February 4, 2009 (InfoPowa News) — A $65 million fraud allegedly committed against the giant San Jose company Fry's Electronics by senior exec Ausaf Umar Siddiqui (43) last year apparently triggered a visit to Las Vegas casinos by Internal Revenue Service investigators this week.
San Francisco's Mercury News reports that agents seized financial records and interviewed employees from at least one Las Vegas casino last week, visiting the Venetian, a casino and hotel along the Vegas Strip.
A government spokeswoman confirmed the visits, and said that it was believed that Siddiqui had frequented the venue. She declined further comment, saying the search warrants have been sealed.
Mercury News recapped the story that Siddiqui was charged in mid-December on allegations that he was part of a $65 million kickback scheme, where he supposedly charged vendors exorbitant fees to place their products on Fry's shelves, and pocketed the money to pay off huge gambling debts. He was formally charged in January on nine counts of wire fraud and money laundering. The Palo Alto resident is on house arrest and is scheduled to appear in San Jose's federal court Wednesday morning.
John Beckmann, a "casino host" at the Palms Casino who looked after Siddiqui, told the Mercury News in an exclusive interview that he was questioned for "a couple of hours" by two IRS agents last Wednesday afternoon.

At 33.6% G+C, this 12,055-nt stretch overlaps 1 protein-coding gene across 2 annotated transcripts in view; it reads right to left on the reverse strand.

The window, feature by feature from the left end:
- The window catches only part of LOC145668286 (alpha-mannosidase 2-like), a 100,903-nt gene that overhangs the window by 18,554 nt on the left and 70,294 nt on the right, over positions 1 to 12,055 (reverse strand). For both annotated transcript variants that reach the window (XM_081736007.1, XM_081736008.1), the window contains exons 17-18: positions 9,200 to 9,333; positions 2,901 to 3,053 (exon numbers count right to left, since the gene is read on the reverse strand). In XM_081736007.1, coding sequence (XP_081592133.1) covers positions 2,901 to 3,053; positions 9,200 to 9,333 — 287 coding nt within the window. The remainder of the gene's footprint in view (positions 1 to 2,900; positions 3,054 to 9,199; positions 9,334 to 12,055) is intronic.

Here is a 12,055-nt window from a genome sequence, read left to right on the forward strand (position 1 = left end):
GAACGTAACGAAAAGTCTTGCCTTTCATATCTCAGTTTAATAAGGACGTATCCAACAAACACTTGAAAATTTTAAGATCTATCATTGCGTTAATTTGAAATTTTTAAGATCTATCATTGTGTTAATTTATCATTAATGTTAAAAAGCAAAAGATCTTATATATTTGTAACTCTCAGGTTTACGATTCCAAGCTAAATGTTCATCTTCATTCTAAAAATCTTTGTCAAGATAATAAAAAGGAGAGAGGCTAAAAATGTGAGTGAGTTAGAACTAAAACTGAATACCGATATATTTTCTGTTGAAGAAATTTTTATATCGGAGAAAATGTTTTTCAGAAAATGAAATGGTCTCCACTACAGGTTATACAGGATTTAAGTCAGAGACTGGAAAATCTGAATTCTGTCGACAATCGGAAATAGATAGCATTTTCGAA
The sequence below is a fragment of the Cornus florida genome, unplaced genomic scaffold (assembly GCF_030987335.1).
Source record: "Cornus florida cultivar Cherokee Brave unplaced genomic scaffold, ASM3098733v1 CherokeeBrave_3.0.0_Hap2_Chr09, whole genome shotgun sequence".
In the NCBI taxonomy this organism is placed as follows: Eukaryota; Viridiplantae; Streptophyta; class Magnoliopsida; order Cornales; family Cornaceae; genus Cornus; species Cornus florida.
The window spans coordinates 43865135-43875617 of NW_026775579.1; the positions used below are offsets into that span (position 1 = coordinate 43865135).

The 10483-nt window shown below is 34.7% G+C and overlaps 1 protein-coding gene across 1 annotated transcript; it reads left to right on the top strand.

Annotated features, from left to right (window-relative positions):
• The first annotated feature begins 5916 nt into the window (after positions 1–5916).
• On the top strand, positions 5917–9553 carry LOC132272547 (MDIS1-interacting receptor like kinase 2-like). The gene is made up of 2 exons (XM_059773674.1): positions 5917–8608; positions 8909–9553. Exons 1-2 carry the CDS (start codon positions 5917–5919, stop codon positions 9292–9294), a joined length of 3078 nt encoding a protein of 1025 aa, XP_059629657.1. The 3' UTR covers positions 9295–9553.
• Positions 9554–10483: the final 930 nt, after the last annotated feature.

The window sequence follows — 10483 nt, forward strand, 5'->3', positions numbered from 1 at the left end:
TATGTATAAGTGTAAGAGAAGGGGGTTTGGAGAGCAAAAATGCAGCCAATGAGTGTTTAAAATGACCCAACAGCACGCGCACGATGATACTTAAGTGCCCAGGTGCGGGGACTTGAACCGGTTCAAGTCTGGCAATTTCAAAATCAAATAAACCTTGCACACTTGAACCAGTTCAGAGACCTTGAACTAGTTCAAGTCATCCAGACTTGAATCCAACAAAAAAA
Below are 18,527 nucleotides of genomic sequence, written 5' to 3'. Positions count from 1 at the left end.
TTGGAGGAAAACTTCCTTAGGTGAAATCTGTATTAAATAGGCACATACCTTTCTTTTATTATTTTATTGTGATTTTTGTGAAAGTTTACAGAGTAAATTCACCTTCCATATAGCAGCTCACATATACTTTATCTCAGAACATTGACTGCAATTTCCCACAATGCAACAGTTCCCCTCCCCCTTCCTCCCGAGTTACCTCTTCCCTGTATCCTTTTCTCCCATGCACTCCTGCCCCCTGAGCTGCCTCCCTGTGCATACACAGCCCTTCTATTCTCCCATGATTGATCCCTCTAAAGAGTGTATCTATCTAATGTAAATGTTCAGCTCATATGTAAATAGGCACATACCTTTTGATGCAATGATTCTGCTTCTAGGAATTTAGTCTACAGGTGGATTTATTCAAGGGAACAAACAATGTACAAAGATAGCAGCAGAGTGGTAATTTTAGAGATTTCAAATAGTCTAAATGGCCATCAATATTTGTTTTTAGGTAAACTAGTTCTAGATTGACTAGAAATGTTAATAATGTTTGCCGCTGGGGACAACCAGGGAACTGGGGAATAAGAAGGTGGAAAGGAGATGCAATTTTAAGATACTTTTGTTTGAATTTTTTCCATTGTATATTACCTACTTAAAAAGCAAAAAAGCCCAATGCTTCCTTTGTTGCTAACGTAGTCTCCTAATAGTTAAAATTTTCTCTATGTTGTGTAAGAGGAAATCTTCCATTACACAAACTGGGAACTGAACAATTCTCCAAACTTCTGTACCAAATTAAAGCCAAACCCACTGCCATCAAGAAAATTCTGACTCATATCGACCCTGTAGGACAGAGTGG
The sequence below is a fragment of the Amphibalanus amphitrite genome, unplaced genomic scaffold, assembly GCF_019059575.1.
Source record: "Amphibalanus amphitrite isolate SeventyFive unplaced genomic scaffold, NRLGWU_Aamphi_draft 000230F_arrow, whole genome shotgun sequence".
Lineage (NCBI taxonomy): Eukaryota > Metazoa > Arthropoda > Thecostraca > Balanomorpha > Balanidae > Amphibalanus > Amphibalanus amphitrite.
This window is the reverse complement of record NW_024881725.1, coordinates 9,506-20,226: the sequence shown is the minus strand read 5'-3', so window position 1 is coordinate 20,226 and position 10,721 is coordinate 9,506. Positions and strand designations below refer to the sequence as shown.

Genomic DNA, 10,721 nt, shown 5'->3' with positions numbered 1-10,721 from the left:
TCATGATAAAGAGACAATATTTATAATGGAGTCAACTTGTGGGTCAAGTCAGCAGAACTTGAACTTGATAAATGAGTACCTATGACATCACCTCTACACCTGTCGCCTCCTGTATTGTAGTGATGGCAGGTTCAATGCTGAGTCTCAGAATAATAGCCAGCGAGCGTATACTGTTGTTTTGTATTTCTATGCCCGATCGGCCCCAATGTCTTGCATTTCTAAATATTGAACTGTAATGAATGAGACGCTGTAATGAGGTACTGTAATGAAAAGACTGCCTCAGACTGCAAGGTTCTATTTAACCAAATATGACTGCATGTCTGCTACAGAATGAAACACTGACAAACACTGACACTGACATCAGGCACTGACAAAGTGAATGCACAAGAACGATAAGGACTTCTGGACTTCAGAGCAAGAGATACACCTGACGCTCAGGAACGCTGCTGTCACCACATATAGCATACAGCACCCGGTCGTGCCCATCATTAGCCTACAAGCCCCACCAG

"They wanted to know, 'How did Omar pay you?'" Beckmann said he told the agents that on a "couple of occasions," Siddiqui would call him up and say, "meet me at the Venetian." Then, Siddiqui would hand Beckmann a check from the Venetian for anywhere from $1.5 million to $2 million written out in Siddiqui's name. Siddiqui would sign the check over to the Palms, and Beckmann would run the check up to the administrative offices. The Palms is suing Siddiqui for $2.35 million stemming from an August gambling spree.
"That's not common at all," Beckmann said. "Why would the Venetian do that? That's the million-dollar question."
Venetian spokesman Ron Reese declined to comment.
But David Schwartz, director of the Gaming Studies Research Center at the University of Nevada-Las Vegas, said sometimes a high-roller will have credit at a particular casino. So, instead of writing a winner a check for $2 million, the gambler may just keep the winnings at the casino for future use.
Beckmann said the Palms was served with a subpoena for all the gaming records involving Siddiqui. He also said IRS agents had subpoenas for several other casinos. Beckmann said he saw the name "Planet Hollywood" on a subpoena.

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